Diabetes may affect your feet in a number of ways and in some cases can lead to serious complications.
So what may happen?
One of the early changes can be loss of sensation in your feet, often starting at the toes. This is known as peripheral neuropathy. This may be gradual and at first can go unnoticed, which is why it is important that you receive an annual diabetic foot assessment from a podiatrist (See back page for finding a podiatrist near you). Very occasionally pain or a burning sensation (known as painful neuropathy) may accompany it.
When the nerves in your feet are affected, other changes may follow. For example your toes may start to claw and the bones in your feet can become more susceptible to fractures. You will receive both advice and explanation of these changes at your annual foot review, should there be early signs of neuropathy.
As people with diabetes can lose sensation in their feet, it is advisable to follow the advice given Podiatrists and Doctors and check your feet daily. These recommendations, like most good advice, are simple but their importance cannot be overstated.
Another change that can occur is reduced blood flow to your feet. Diabetes may also affect your ability to heal and reduce your natural ability to fight bacteria. Consequently you should take particular care of any scratches, cuts or blisters on your feet.
What does the podiatrist look for?
If you are presently at low risk of an ulcer you can expect your podiatrist to check your feet once a year. However, if you are at increased risk of complications, these inspections may be done more frequently.
The podiatrist will normally check both the pulses in your feet and look for evidence of loss of sensation in your feet. They will also be looking for any foot deformity or signs of excessive pressure that may warrant either footwear advice, removal of hard skin and in some cases an insole.
Can I prevent or slow down any changes to my feet?
It is possible to prevent or delay changes affecting your feet if you follow medical advice and keep blood sugar, cholesterol and blood pressure levels within the target range set by your doctor. Your chances of doing this will be greatly increased if you do not smoke.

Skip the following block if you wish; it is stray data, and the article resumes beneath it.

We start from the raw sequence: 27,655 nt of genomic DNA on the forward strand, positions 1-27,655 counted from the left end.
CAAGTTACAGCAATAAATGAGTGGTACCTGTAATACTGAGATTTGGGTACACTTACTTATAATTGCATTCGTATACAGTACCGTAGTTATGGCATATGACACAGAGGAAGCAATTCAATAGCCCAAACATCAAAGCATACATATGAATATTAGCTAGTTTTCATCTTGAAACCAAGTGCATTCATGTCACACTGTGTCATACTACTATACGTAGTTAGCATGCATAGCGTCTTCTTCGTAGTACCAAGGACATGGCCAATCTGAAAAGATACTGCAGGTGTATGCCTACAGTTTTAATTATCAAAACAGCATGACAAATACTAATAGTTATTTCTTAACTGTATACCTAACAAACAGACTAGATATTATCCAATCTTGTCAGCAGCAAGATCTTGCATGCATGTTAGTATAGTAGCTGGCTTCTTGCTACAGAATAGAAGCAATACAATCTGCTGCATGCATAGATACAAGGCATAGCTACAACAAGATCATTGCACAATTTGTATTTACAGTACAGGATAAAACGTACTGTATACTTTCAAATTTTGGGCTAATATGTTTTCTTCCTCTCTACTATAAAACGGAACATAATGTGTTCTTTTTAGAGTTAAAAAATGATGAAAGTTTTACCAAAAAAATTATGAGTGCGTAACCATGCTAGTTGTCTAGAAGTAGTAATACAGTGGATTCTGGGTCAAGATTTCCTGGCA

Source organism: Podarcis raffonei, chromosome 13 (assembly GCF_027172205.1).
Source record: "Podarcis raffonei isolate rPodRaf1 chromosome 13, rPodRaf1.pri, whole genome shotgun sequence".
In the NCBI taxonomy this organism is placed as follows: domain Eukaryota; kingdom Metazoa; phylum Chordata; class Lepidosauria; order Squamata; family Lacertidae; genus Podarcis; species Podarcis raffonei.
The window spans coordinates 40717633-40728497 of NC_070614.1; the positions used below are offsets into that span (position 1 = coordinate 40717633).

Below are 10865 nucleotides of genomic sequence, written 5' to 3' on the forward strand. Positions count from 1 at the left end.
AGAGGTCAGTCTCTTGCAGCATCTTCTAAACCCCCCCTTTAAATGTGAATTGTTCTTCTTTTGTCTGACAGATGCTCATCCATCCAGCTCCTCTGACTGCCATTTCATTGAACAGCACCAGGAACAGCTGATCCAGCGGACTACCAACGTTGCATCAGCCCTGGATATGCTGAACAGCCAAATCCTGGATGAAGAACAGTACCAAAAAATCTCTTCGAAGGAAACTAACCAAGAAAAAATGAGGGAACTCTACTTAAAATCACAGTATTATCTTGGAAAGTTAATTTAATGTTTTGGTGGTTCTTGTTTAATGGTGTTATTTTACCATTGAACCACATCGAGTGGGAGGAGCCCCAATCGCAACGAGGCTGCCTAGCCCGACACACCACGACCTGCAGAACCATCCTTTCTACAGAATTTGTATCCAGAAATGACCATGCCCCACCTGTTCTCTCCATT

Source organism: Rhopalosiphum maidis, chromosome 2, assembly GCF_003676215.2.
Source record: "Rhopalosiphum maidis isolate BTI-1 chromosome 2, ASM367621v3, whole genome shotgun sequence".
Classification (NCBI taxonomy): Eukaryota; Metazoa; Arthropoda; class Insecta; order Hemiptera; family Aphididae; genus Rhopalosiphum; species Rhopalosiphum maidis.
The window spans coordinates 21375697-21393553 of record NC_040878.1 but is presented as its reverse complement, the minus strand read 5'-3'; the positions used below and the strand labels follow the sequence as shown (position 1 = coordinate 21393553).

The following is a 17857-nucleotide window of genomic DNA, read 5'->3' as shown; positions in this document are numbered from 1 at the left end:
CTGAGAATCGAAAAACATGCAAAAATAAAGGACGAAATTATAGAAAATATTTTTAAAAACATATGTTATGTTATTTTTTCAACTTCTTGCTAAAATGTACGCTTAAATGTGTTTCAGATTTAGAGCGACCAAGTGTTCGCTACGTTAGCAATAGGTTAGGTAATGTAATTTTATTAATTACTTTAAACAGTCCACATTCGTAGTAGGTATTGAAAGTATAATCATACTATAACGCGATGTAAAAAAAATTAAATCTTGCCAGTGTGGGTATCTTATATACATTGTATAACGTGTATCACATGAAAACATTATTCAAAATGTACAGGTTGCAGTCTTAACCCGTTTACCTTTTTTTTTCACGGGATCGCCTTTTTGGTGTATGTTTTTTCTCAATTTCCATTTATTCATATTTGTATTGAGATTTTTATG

Consult your podiatrist immediately if you see any of the following in your feet:
- A break in the skin or discharge
- The skin changes colour, becoming redder, bluer, paler, or blacker over part or all of the foot.
- New swelling in your feet
You should also seek an urgent appointment with your podiatrist or GP if you normally have little or no feeling in your feet but Suddenly experience an unexplained pain or discomfort, especially if the surrounding skin is a little warmer to the touch compared with the same spot on the other foot
Always check your feet every day
It’s a good habit to get into and extremely important if you have lost sensation in your feet. Look for any colour changes or damage to the skin. If you see anything unusual or have a cut, scratch or blister, contact your podiatrist especially if it is not healing. The podiatrist would rather be consulted for a relatively trivial complaint early than for a more serious problem later.
Clean and dress any cuts, scratches or wounds
Remember diabetes may affect your ability to heal and reduce your natural ability to fight bacteria. Consequently, you should run later over the wound, dry the skin around the wound (but not the wound itself) and apply a sterile dressing before consulting your podiatrist or GP’s surgery.
Always wear footwear
If you have lost feeling in your feet, then it is possible that you may unknowingly damage them. You may stand on a sharp object like a nail, piercing the skin without realizing.
Always wear shoes that fit properly
You should always wear shoes that do not mark the skin or cause you calluses, for example on the tops or side of the toes. When buying new shoes, get your feet measured. If suddenly you feel you need a smaller size shoe because your old size starts to feel loose, see your podiatrist as this may be an early sign of loss of feeling in your feet.
Never sit with your feet too close to a fire
Also always remove the hot water bottle or switch off the electric blanket before getting into bed. It is possible if you have lost feeling to burn your feet and develop a foot ulcer as a consequence.
If you have corns and calluses
Visit a podiatrist regularly. Your podiatrist will remove any corns and calluses. Corns and calluses are signs of pressure on the skin and can lead to ulceration if untreated. Often, but not always, this will become evident by bruising underneath the skin. If you see such bruising make an urgent appointment to see your podiatrist.
Do not be tempted to use corn plasters
They can, if you have lost some feeling or have poor circulation, cause unnecessary damage that could have serious consequences.
If you are able to, cut your nails straight across and use an emery board. If you have difficulties or are troubled with an in-growing toenail consult a podiatrist.
Why go for regular check-ups?
If you have diabetes it is important that you have your feet checked at least once a year, so that you receive the appropriate level of care.
The podiatrist is in a position to give you appropriate advice and treatment; they can treat any corns, callous, ulcers or pressure sores which you may have developed.
Remember your foot is checked to assess the risk of developing complications, and this is important.